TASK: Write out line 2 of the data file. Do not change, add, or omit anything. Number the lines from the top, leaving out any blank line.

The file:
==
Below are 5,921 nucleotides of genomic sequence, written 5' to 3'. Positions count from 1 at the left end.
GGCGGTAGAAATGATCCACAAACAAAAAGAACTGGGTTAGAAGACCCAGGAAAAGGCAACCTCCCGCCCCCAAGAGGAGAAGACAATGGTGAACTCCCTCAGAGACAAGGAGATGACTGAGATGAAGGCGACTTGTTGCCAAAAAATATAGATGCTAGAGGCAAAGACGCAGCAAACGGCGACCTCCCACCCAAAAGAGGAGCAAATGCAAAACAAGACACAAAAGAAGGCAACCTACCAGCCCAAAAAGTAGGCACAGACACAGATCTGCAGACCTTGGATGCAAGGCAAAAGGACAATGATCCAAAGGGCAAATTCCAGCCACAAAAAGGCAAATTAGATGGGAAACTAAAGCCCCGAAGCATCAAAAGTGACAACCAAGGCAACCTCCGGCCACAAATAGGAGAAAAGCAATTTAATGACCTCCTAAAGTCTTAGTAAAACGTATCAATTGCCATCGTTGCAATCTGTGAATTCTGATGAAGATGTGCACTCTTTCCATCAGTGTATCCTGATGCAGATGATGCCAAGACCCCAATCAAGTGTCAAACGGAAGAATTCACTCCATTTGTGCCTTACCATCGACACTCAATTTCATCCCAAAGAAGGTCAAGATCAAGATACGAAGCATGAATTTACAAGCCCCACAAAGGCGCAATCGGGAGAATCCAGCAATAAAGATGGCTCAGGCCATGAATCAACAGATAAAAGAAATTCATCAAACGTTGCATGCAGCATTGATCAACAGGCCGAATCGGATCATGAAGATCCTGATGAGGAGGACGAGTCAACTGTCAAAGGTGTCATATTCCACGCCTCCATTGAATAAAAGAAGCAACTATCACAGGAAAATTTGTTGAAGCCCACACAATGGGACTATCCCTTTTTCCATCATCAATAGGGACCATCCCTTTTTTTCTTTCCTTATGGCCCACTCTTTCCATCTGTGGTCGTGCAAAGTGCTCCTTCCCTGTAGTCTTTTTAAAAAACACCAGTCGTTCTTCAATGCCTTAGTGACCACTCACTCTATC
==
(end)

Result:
GGCGGTAGAAATGATCCACAAACAAAAAGAACTGGGTTAGAAGACCCAGGAAAAGGCAACCTCCCGCCCCCAAGAGGAGAAGACAATGGTGAACTCCCTCAGAGACAAGGAGATGACTGAGATGAAGGCGACTTGTTGCCAAAAAATATAGATGCTAGAGGCAAAGACGCAGCAAACGGCGACCTCCCACCCAAAAGAGGAGCAAATGCAAAACAAGACACAAAAGAAGGCAACCTACCAGCCCAAAAAGTAGGCACAGACACAGATCTGCAGACCTTGGATGCAAGGCAAAAGGACAATGATCCAAAGGGCAAATTCCAGCCACAAAAAGGCAAATTAGATGGGAAACTAAAGCCCCGAAGCATCAAAAGTGACAACCAAGGCAACCTCCGGCCACAAATAGGAGAAAAGCAATTTAATGACCTCCTAAAGTCTTAGTAAAACGTATCAATTGCCATCGTTGCAATCTGTGAATTCTGATGAAGATGTGCACTCTTTCCATCAGTGTATCCTGATGCAGATGATGCCAAGACCCCAATCAAGTGTCAAACGGAAGAATTCACTCCATTTGTGCCTTACCATCGACACTCAATTTCATCCCAAAGAAGGTCAAGATCAAGATACGAAGCATGAATTTACAAGCCCCACAAAGGCGCAATCGGGAGAATCCAGCAATAAAGATGGCTCAGGCCATGAATCAACAGATAAAAGAAATTCATCAAACGTTGCATGCAGCATTGATCAACAGGCCGAATCGGATCATGAAGATCCTGATGAGGAGGACGAGTCAACTGTCAAAGGTGTCATATTCCACGCCTCCATTGAATAAAAGAAGCAACTATCACAGGAAAATTTGTTGAAGCCCACACAATGGGACTATCCCTTTTTCCATCATCAATAGGGACCATCCCTTTTTTTCTTTCCTTATGGCCCACTCTTTCCATCTGTGGTCGTGCAAAGTGCTCCTTCCCTGTAGTCTTTTTAAAAAACACCAGTCGTTCTTCAATGCCTTAGTGACCACTCACTCTATC